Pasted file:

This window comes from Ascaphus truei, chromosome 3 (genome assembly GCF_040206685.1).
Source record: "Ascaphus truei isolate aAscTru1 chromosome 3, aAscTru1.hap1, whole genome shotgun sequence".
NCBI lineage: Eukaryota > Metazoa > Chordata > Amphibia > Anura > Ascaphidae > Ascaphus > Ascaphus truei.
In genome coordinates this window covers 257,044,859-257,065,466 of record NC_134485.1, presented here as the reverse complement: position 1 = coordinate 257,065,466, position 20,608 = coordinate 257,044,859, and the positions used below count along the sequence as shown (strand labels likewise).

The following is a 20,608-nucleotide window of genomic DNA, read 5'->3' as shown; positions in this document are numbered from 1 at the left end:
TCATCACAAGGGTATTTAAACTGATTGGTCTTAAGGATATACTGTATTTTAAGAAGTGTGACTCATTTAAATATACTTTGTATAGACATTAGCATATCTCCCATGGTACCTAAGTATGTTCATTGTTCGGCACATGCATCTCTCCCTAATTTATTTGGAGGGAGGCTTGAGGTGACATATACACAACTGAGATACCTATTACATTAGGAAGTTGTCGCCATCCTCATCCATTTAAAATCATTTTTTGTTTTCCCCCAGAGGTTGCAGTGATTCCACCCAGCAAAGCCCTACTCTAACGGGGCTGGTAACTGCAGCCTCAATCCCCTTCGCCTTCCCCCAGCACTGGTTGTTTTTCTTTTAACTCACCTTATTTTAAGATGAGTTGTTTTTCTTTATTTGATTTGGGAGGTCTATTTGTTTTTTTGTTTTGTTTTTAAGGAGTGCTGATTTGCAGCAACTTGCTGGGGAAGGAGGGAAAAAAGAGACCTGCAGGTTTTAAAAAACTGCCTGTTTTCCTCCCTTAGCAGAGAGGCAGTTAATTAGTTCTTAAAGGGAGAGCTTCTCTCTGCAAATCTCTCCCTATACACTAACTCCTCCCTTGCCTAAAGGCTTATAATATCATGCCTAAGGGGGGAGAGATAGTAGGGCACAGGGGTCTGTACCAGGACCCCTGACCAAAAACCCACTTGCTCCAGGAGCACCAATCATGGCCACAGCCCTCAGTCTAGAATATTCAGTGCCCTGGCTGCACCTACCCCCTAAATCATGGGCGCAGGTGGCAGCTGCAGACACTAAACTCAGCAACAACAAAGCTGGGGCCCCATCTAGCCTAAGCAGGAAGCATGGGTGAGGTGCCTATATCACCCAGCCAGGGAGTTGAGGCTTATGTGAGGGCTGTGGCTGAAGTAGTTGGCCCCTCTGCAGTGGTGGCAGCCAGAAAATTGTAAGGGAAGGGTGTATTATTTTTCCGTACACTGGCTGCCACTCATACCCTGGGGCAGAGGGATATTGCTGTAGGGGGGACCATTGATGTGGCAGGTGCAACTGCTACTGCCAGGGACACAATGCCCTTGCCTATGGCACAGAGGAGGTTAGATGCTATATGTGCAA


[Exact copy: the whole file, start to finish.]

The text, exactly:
This window comes from Ascaphus truei, chromosome 3 (genome assembly GCF_040206685.1).
Source record: "Ascaphus truei isolate aAscTru1 chromosome 3, aAscTru1.hap1, whole genome shotgun sequence".
NCBI lineage: Eukaryota > Metazoa > Chordata > Amphibia > Anura > Ascaphidae > Ascaphus > Ascaphus truei.
In genome coordinates this window covers 257,044,859-257,065,466 of record NC_134485.1, presented here as the reverse complement: position 1 = coordinate 257,065,466, position 20,608 = coordinate 257,044,859, and the positions used below count along the sequence as shown (strand labels likewise).

The following is a 20,608-nucleotide window of genomic DNA, read 5'->3' as shown; positions in this document are numbered from 1 at the left end:
TCATCACAAGGGTATTTAAACTGATTGGTCTTAAGGATATACTGTATTTTAAGAAGTGTGACTCATTTAAATATACTTTGTATAGACATTAGCATATCTCCCATGGTACCTAAGTATGTTCATTGTTCGGCACATGCATCTCTCCCTAATTTATTTGGAGGGAGGCTTGAGGTGACATATACACAACTGAGATACCTATTACATTAGGAAGTTGTCGCCATCCTCATCCATTTAAAATCATTTTTTGTTTTCCCCCAGAGGTTGCAGTGATTCCACCCAGCAAAGCCCTACTCTAACGGGGCTGGTAACTGCAGCCTCAATCCCCTTCGCCTTCCCCCAGCACTGGTTGTTTTTCTTTTAACTCACCTTATTTTAAGATGAGTTGTTTTTCTTTATTTGATTTGGGAGGTCTATTTGTTTTTTTGTTTTGTTTTTAAGGAGTGCTGATTTGCAGCAACTTGCTGGGGAAGGAGGGAAAAAAGAGACCTGCAGGTTTTAAAAAACTGCCTGTTTTCCTCCCTTAGCAGAGAGGCAGTTAATTAGTTCTTAAAGGGAGAGCTTCTCTCTGCAAATCTCTCCCTATACACTAACTCCTCCCTTGCCTAAAGGCTTATAATATCATGCCTAAGGGGGGAGAGATAGTAGGGCACAGGGGTCTGTACCAGGACCCCTGACCAAAAACCCACTTGCTCCAGGAGCACCAATCATGGCCACAGCCCTCAGTCTAGAATATTCAGTGCCCTGGCTGCACCTACCCCCTAAATCATGGGCGCAGGTGGCAGCTGCAGACACTAAACTCAGCAACAACAAAGCTGGGGCCCCATCTAGCCTAAGCAGGAAGCATGGGTGAGGTGCCTATATCACCCAGCCAGGGAGTTGAGGCTTATGTGAGGGCTGTGGCTGAAGTAGTTGGCCCCTCTGCAGTGGTGGCAGCCAGAAAATTGTAAGGGAAGGGTGTATTATTTTTCCGTACACTGGCTGCCACTCATACCCTGGGGCAGAGGGATATTGCTGTAGGGGGGACCATTGATGTGGCAGGTGCAACTGCTACTGCCAGGGACACAATGCCCTTGCCTATGGCACAGAGGAGGTTAGATGCTATATGTGCAA